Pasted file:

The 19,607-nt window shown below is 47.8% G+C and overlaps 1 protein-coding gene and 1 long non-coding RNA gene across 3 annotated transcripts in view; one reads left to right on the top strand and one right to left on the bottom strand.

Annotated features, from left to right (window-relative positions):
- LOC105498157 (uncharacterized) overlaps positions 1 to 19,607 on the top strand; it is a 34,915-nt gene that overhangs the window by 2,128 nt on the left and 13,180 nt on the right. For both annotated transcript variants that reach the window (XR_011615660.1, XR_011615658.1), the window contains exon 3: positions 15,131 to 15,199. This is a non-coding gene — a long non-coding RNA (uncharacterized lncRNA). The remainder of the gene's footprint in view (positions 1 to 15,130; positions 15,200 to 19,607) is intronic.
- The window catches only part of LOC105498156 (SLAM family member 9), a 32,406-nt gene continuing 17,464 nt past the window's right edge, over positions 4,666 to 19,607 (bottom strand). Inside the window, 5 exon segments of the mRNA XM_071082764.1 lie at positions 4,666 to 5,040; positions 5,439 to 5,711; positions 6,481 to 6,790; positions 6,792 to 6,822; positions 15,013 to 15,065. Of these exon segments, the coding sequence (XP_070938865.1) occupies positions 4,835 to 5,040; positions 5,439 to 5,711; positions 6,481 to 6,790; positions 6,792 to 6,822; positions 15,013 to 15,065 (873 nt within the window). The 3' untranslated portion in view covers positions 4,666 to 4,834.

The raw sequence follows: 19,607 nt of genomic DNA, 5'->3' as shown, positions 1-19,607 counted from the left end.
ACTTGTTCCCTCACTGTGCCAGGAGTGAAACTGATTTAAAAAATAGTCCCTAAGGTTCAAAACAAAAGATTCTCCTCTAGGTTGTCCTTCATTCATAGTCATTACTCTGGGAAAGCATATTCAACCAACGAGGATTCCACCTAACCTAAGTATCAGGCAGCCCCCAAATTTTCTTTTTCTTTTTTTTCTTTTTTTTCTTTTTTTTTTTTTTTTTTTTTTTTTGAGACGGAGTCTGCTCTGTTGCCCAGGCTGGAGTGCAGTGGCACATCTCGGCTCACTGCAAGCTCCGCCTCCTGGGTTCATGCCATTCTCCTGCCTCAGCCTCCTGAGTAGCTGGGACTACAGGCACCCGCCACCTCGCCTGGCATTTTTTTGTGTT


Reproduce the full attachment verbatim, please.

The 19,607-nt window shown below is 47.8% G+C and overlaps 1 protein-coding gene and 1 long non-coding RNA gene across 3 annotated transcripts in view; one reads left to right on the top strand and one right to left on the bottom strand.

Annotated features, from left to right (window-relative positions):
- LOC105498157 (uncharacterized) overlaps positions 1 to 19,607 on the top strand; it is a 34,915-nt gene that overhangs the window by 2,128 nt on the left and 13,180 nt on the right. For both annotated transcript variants that reach the window (XR_011615660.1, XR_011615658.1), the window contains exon 3: positions 15,131 to 15,199. This is a non-coding gene — a long non-coding RNA (uncharacterized lncRNA). The remainder of the gene's footprint in view (positions 1 to 15,130; positions 15,200 to 19,607) is intronic.
- The window catches only part of LOC105498156 (SLAM family member 9), a 32,406-nt gene continuing 17,464 nt past the window's right edge, over positions 4,666 to 19,607 (bottom strand). Inside the window, 5 exon segments of the mRNA XM_071082764.1 lie at positions 4,666 to 5,040; positions 5,439 to 5,711; positions 6,481 to 6,790; positions 6,792 to 6,822; positions 15,013 to 15,065. Of these exon segments, the coding sequence (XP_070938865.1) occupies positions 4,835 to 5,040; positions 5,439 to 5,711; positions 6,481 to 6,790; positions 6,792 to 6,822; positions 15,013 to 15,065 (873 nt within the window). The 3' untranslated portion in view covers positions 4,666 to 4,834.

The raw sequence follows: 19,607 nt of genomic DNA, 5'->3' as shown, positions 1-19,607 counted from the left end.
ACTTGTTCCCTCACTGTGCCAGGAGTGAAACTGATTTAAAAAATAGTCCCTAAGGTTCAAAACAAAAGATTCTCCTCTAGGTTGTCCTTCATTCATAGTCATTACTCTGGGAAAGCATATTCAACCAACGAGGATTCCACCTAACCTAAGTATCAGGCAGCCCCCAAATTTTCTTTTTCTTTTTTTTCTTTTTTTTCTTTTTTTTTTTTTTTTTTTTTTTTTGAGACGGAGTCTGCTCTGTTGCCCAGGCTGGAGTGCAGTGGCACATCTCGGCTCACTGCAAGCTCCGCCTCCTGGGTTCATGCCATTCTCCTGCCTCAGCCTCCTGAGTAGCTGGGACTACAGGCACCCGCCACCTCGCCTGGCATTTTTTTGTGTT